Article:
Fertility is a challenging topic for research as good data are often difficult to obtain, and their interpretation is vigorously debated. The Economic and Social Research Council and the Scottish Government recently combined to sponsor a Scottish Demography Research Programme, which provided funding for a number of projects examining different aspects of Scotland’s population. In this chapter we draw on selected results from two of these projects2, as well as three other sources, to establish as complete a picture as possible of fertility in Scotland. The first project asked the question ‘Why is fertility in Scotland lower than in England?’ using data from the British Household Panel Survey (BHPS) covering the period 1991-20033. BHPS is a longitudinal survey that gives us the fertility histories (number of children and when they were born) and a great range of associated information for a sample of 5,460 women born in Scotland and England from 1955 onwards. The second project analysed the results of a set of questions about fertility included in the 2005 Scottish Social Attitudes Survey (SSAS)4. These questions were asked of a representative sample of those in reproductive age groups (men aged 18-49 and women aged 18-45) living in Scotland.
In this chapter we also present evidence from the annual General Household Survey (GHS) which asks women (but, unfortunately, not men) aged 16 to 59 about their fertility history and expectations. This gives us data for around 28,000 women in England and 3,000 women in Scotland interviewed between 1994 and 2005. Finally, we use data from the Census combined with birth registration data to look in detail at how fertility varies across different areas of Scotland. These diverse sources of evidence allow us to begin the task of identifying and explaining trends in fertility.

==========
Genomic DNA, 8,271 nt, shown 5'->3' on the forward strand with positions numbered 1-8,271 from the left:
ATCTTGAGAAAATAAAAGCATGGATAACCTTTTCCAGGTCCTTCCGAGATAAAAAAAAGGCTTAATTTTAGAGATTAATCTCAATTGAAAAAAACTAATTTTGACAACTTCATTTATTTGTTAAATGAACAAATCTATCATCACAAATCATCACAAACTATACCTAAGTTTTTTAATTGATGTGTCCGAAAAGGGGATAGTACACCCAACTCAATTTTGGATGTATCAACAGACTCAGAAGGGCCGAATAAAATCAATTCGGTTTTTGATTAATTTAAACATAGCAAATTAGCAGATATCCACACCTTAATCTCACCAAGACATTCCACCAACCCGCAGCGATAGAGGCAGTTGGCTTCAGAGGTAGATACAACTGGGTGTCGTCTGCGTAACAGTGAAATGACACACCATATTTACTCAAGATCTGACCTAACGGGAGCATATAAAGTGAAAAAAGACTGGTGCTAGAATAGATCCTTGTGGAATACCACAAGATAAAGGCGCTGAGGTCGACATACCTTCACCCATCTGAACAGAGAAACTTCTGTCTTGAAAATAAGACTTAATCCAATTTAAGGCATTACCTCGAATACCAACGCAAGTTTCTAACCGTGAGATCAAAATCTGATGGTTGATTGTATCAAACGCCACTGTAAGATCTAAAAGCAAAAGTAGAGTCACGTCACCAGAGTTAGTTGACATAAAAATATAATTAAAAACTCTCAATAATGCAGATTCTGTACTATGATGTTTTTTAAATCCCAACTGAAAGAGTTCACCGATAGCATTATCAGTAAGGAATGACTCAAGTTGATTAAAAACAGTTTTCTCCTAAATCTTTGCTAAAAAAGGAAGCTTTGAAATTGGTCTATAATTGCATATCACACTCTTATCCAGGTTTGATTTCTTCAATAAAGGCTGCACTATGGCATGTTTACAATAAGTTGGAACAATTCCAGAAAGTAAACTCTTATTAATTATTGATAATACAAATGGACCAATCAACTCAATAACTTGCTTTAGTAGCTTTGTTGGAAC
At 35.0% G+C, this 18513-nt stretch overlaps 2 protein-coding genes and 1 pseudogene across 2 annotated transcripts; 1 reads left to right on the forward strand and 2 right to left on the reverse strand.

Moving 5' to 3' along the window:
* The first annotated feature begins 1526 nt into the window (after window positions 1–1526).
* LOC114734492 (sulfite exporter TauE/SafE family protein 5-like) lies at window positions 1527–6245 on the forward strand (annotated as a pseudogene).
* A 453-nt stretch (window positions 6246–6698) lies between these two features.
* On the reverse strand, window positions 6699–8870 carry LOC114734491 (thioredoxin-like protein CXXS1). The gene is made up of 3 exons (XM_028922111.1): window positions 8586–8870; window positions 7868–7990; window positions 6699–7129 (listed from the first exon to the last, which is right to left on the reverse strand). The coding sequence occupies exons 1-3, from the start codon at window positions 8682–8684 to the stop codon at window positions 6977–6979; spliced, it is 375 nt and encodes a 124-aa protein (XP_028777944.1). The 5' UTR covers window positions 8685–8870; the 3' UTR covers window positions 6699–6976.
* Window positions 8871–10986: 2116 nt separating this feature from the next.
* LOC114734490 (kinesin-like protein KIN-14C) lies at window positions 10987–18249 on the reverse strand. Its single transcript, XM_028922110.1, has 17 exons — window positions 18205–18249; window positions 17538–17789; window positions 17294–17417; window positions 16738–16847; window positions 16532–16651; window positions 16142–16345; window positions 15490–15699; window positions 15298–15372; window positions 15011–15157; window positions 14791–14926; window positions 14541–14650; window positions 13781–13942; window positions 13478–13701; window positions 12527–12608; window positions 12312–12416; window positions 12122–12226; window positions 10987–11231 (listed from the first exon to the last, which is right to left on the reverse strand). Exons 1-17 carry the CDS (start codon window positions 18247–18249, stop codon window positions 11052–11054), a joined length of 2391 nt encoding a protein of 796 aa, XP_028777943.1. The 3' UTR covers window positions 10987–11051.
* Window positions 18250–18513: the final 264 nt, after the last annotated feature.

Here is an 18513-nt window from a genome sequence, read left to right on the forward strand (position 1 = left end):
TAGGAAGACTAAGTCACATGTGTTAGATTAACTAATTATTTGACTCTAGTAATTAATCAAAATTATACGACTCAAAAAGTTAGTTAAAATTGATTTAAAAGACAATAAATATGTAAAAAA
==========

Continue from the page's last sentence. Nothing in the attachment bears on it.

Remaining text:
The historical context of fertility change
Despite new research, the causes of recent low fertility remain much debated. Part of the context is a long-term trend, across all affluent countries, away from very large families. At the start of the twentieth century, families of nine or ten children were common in Scotland and, on average, women had over five children (although around one in five had none: usually because they did not marry). A century later fewer than one in ten women in Scotland will have more than three children, and one in three will have a single child or none at all. These long-term changes are linked to increasing life expectancy and falls in mortality, especially infant deaths. Around one quarter of girls born at the start of the twentieth century died before their mid-twenties, while barely half reached 70 years of age; average life expectancy at birth was just 47 years. Mortality for boys was even higher. However, today much smaller numbers of people meet premature deaths through injury or disease and life expectancy at birth for girls is now around 80 years.
Across the twentieth century the social context of fertility also changed dramatically. Living standards rose continually while working hours declined. Women gained social and political rights and eventually formal discrimination by sex became unlawful. Divorce became not only legally but also socially and economically possible. Marriage ceased to be obligatory; ‘illegitimacy’ and single parenthood lost their stigma. Free comprehensive public healthcare became available and both infant and maternal mortality fell to very low levels. In the last decades of the century, the ‘male breadwinner’ division of gender roles weakened. Women’s employment grew and marriage and motherhood ceased to be associated with long-term withdrawal from paid work. The technology of contraception was revolutionised by the ‘pill’; abortion became legal and medically safer. Maternity and parental leave became available and the provision of public childcare, after school care and forms of state support to parenting expanded.